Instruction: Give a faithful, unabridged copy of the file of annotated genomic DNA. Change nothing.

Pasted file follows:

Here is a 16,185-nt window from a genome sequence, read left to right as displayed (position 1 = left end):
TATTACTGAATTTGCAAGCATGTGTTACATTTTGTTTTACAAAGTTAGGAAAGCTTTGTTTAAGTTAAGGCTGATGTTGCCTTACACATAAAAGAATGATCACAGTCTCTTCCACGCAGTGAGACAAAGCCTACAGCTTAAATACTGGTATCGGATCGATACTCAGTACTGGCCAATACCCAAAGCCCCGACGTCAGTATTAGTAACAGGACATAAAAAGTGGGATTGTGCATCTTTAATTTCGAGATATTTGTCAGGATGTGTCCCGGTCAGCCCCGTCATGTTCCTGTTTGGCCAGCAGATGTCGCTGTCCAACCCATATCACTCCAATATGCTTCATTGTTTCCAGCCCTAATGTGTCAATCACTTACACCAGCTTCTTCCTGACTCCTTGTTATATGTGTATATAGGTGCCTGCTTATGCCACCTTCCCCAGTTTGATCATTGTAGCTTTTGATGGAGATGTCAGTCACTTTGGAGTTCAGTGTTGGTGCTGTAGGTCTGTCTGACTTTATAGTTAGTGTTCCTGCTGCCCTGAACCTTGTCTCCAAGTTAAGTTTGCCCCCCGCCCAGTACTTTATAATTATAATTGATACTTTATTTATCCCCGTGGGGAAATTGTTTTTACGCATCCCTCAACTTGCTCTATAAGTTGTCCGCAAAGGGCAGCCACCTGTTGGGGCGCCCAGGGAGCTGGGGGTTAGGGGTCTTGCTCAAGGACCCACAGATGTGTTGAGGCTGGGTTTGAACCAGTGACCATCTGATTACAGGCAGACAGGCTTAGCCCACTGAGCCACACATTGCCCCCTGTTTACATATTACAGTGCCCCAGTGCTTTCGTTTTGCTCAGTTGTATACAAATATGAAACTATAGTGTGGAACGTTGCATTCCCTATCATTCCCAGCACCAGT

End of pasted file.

Here is a 16,185-nt window from a genome sequence, read left to right as displayed (position 1 = left end):
TATTACTGAATTTGCAAGCATGTGTTACATTTTGTTTTACAAAGTTAGGAAAGCTTTGTTTAAGTTAAGGCTGATGTTGCCTTACACATAAAAGAATGATCACAGTCTCTTCCACGCAGTGAGACAAAGCCTACAGCTTAAATACTGGTATCGGATCGATACTCAGTACTGGCCAATACCCAAAGCCCCGACGTCAGTATTAGTAACAGGACATAAAAAGTGGGATTGTGCATCTTTAATTTCGAGATATTTGTCAGGATGTGTCCCGGTCAGCCCCGTCATGTTCCTGTTTGGCCAGCAGATGTCGCTGTCCAACCCATATCACTCCAATATGCTTCATTGTTTCCAGCCCTAATGTGTCAATCACTTACACCAGCTTCTTCCTGACTCCTTGTTATATGTGTATATAGGTGCCTGCTTATGCCACCTTCCCCAGTTTGATCATTGTAGCTTTTGATGGAGATGTCAGTCACTTTGGAGTTCAGTGTTGGTGCTGTAGGTCTGTCTGACTTTATAGTTAGTGTTCCTGCTGCCCTGAACCTTGTCTCCAAGTTAAGTTTGCCCCCCGCCCAGTACTTTATAATTATAATTGATACTTTATTTATCCCCGTGGGGAAATTGTTTTTACGCATCCCTCAACTTGCTCTATAAGTTGTCCGCAAAGGGCAGCCACCTGTTGGGGCGCCCAGGGAGCTGGGGGTTAGGGGTCTTGCTCAAGGACCCACAGATGTGTTGAGGCTGGGTTTGAACCAGTGACCATCTGATTACAGGCAGACAGGCTTAGCCCACTGAGCCACACATTGCCCCCTGTTTACATATTACAGTGCCCCAGTGCTTTCGTTTTGCTCAGTTGTATACAAATATGAAACTATAGTGTGGAACGTTGCATTCCCTATCATTCCCAGCACCAGT